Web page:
Betancur's efforts to reestablish constitutional control over "public order" and "security" were deeply resented by the military, which had come to see these arenas as its prerogative. Even as Betancur was negotiating peace with insurgent groups, the military decided that paramilitaries were the most effective way to circumvent any structural change in civil-military relations, and to keep the guerrillas from gaining "unmerited" concessions from the government.
In 1985, the military carried the day after the ill-fated assault on the Palace of Justice by the M-19, in which the justices of the Supreme Court were taken hostage. The M-19 Palace occupation and the large-scale military assault against the rebels ended with the killing of 11 of 24 justices, the M-19 commando unit, and dozens of civilians. In retrospect, this massacre helped derail the peace process and doomed Betancur's efforts at civil-military reform. In effect the military regained the political initiative in shaping the peace process—a situation that has not changed significantly to this day.
The 1990s in Colombia saw a deepening of the civil war, and of unprecedented paramilitary violence against civilians, especially in areas controlled by guerrillas. Whole villages were decimated, and in 1999 alone, more than 1,865 people—mostly peasants—were slaughtered in 403 documented massacres. Thousands more were terrorized into fleeing their homes, leaving an estimated 1.8 displaced Colombians as refugees in their own country.
The paramilitary groups now operate at the national level under the leadership of Carlos Castaño. The national organization—known today as the United Self-Defense Units of Colombia (AUC)—is coordinated by a loose coalition of private armies whose shared class position and politics give them common interests in defending the existing socio-economic order, not only against the guerrillas, but also against legal leftist groups, human rights organizations and virtually all other forces of democratic change. All these groups are targets of the paramilitaries. It is estimated that the AUC has 4,000 to 5,000 active combatants, most of them former guerrillas, former soldiers, and small-time criminals drawn from the masses of unemployed and underemployed men in Colombia's medium-sized and large cities.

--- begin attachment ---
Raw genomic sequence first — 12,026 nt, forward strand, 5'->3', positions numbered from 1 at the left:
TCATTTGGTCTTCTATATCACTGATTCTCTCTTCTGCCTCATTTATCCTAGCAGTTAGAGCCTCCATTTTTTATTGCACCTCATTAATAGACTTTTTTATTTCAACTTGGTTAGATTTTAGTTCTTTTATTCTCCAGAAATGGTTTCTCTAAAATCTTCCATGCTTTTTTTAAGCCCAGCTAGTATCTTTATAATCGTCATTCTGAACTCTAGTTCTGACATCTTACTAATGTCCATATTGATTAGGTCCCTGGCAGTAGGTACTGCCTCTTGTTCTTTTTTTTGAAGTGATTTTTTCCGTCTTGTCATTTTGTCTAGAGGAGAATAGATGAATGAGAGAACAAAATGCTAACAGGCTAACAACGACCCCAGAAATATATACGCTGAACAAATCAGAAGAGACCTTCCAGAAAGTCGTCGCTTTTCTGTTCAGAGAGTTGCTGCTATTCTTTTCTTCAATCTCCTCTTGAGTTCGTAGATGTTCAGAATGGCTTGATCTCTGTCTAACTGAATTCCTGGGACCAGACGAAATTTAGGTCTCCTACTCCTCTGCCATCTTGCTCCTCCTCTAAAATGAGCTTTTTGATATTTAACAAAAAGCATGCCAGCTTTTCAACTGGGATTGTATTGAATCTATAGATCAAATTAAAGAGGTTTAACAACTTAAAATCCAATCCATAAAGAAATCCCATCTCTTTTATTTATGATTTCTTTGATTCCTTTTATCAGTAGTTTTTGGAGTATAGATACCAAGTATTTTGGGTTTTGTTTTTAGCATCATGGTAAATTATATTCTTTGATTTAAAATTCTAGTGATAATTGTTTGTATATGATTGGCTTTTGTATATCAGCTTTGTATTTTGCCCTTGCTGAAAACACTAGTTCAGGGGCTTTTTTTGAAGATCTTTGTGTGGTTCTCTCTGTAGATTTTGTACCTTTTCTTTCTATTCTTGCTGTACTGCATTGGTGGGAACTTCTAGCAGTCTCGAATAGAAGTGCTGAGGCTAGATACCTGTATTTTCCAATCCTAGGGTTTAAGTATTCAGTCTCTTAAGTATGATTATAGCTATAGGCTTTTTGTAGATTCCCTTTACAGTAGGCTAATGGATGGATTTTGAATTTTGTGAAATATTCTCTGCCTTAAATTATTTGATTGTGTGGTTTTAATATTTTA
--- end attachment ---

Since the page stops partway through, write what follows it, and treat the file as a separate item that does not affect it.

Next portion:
Paramilitaries have three ways of getting money and resources. They tax small businesses and multinational corporations whose operations fall within their territorial control. They collect contributions from large land-owners and cattle ranchers. And they traffic in illegal drugs. In 1999, the government discovered one of the country's largest cocaine-processing complexes near Puerto Boyacá, a key paramilitary stronghold. Believed to be operated by the AUC, the facility sprawled over almost four square miles and could produce eight tons of cocaine per month. According to police estimates, the plant cost about $5 million to build, and before it was destroyed, employed more than 100 people. It demonstrates a direct link between paramilitary activity and narcotrafficking.
The discovery confirms suspicions that the AUC is a narcotrafficking organization involved in processing, packaging and marketing cocaine and other drugs. More important, it shows that the AUC is filling the vacuum left by the death, in 1989, of the powerful narcotrafficker Gonzalo Rodríguez Gacha, who once led a powerful paramilitary group in the same area as well as in the central department of Meta. The AUC also controls the strategic corridor from the cocaine producing region of Santander up to Panama, which allows drugs and contraband to easily cross the Panamanian border. This is thought to be the mere tip of the iceberg of many other paramilitary-run complexes. In fact, Carlos Castaño revealed on television in February of this year that cocaine profits from Catatumbo in North Santander alone finance almost 80% of the men in his army.